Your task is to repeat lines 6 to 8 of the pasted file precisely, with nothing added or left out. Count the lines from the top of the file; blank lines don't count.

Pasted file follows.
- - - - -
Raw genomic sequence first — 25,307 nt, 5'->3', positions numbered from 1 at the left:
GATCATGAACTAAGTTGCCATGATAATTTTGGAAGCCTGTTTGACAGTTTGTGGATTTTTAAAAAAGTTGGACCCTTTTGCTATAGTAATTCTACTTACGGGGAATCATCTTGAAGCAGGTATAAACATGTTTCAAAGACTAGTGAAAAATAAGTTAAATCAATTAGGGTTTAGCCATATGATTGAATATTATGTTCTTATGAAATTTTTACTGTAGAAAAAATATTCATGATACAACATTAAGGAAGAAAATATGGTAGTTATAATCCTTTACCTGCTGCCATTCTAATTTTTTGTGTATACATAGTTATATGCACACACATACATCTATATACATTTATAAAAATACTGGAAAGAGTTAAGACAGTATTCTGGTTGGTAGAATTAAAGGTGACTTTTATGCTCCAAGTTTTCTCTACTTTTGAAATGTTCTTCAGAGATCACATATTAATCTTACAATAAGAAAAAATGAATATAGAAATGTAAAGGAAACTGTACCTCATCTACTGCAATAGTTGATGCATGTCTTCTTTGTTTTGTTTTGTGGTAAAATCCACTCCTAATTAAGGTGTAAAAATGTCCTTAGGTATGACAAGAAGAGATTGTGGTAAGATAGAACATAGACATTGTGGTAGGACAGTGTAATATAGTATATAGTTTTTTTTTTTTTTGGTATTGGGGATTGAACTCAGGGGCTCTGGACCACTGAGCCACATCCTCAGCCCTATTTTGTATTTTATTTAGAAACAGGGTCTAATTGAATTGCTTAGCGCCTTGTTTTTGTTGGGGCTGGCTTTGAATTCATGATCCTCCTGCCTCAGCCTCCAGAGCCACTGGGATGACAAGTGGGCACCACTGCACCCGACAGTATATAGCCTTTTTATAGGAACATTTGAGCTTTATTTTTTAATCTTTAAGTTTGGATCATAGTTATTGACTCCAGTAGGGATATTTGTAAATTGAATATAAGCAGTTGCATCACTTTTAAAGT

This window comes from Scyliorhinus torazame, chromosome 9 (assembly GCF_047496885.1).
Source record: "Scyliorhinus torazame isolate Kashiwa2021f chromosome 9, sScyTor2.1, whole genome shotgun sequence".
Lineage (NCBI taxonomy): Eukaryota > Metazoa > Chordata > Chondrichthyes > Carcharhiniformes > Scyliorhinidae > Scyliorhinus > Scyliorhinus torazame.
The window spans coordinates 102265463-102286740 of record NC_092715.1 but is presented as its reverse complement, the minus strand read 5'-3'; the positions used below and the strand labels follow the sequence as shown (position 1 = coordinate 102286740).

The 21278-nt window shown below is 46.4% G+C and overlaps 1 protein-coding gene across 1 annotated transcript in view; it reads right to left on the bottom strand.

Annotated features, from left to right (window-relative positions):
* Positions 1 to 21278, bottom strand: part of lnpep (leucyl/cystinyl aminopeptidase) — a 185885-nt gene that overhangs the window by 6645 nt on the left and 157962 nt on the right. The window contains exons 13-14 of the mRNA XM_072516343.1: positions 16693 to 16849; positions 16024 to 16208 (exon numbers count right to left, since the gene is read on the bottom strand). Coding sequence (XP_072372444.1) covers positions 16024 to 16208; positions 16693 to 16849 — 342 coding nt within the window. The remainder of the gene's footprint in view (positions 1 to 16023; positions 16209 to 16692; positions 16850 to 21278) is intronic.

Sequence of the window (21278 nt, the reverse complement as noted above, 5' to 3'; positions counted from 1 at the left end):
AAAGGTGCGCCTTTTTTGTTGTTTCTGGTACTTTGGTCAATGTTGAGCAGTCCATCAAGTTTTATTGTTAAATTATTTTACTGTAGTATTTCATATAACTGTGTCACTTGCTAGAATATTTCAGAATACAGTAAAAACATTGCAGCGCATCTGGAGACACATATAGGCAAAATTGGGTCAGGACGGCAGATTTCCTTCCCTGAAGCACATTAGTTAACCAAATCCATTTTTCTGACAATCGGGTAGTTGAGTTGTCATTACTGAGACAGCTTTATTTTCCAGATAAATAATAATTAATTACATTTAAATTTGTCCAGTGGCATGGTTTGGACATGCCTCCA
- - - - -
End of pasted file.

The window spans coordinates 102265463-102286740 of record NC_092715.1 but is presented as its reverse complement, the minus strand read 5'-3'; the positions used below and the strand labels follow the sequence as shown (position 1 = coordinate 102286740).

The 21278-nt window shown below is 46.4% G+C and overlaps 1 protein-coding gene across 1 annotated transcript in view; it reads right to left on the bottom strand.

Annotated features, from left to right (window-relative positions):